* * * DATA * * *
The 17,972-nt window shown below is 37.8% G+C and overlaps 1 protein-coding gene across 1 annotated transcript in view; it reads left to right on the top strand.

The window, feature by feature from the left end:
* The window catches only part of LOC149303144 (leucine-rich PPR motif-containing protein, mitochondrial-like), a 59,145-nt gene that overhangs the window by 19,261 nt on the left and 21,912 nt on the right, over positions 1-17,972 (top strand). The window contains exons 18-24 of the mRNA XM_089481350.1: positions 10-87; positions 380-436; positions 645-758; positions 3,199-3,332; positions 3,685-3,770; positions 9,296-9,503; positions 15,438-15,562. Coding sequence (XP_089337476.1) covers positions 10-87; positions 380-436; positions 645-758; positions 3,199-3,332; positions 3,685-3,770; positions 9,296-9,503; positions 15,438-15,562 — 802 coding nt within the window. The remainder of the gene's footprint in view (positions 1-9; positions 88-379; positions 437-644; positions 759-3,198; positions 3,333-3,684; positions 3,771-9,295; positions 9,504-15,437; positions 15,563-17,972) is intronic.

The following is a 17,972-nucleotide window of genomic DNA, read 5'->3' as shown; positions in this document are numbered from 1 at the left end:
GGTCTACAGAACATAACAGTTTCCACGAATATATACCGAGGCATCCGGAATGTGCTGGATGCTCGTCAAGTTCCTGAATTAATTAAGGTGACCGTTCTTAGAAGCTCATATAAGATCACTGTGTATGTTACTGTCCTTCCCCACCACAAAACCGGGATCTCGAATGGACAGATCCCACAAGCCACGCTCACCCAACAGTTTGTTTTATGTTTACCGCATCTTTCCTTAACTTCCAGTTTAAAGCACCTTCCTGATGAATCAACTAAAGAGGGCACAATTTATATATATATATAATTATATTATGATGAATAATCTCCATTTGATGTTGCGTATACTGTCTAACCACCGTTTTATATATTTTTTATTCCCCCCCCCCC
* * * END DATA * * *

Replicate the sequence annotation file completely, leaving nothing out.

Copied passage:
The 17,972-nt window shown below is 37.8% G+C and overlaps 1 protein-coding gene across 1 annotated transcript in view; it reads left to right on the top strand.

The window, feature by feature from the left end:
* The window catches only part of LOC149303144 (leucine-rich PPR motif-containing protein, mitochondrial-like), a 59,145-nt gene that overhangs the window by 19,261 nt on the left and 21,912 nt on the right, over positions 1-17,972 (top strand). The window contains exons 18-24 of the mRNA XM_089481350.1: positions 10-87; positions 380-436; positions 645-758; positions 3,199-3,332; positions 3,685-3,770; positions 9,296-9,503; positions 15,438-15,562. Coding sequence (XP_089337476.1) covers positions 10-87; positions 380-436; positions 645-758; positions 3,199-3,332; positions 3,685-3,770; positions 9,296-9,503; positions 15,438-15,562 — 802 coding nt within the window. The remainder of the gene's footprint in view (positions 1-9; positions 88-379; positions 437-644; positions 759-3,198; positions 3,333-3,684; positions 3,771-9,295; positions 9,504-15,437; positions 15,563-17,972) is intronic.

The following is a 17,972-nucleotide window of genomic DNA, read 5'->3' as shown; positions in this document are numbered from 1 at the left end:
GGTCTACAGAACATAACAGTTTCCACGAATATATACCGAGGCATCCGGAATGTGCTGGATGCTCGTCAAGTTCCTGAATTAATTAAGGTGACCGTTCTTAGAAGCTCATATAAGATCACTGTGTATGTTACTGTCCTTCCCCACCACAAAACCGGGATCTCGAATGGACAGATCCCACAAGCCACGCTCACCCAACAGTTTGTTTTATGTTTACCGCATCTTTCCTTAACTTCCAGTTTAAAGCACCTTCCTGATGAATCAACTAAAGAGGGCACAATTTATATATATATATAATTATATTATGATGAATAATCTCCATTTGATGTTGCGTATACTGTCTAACCACCGTTTTATATATTTTTTATTCCCCCCCCCCC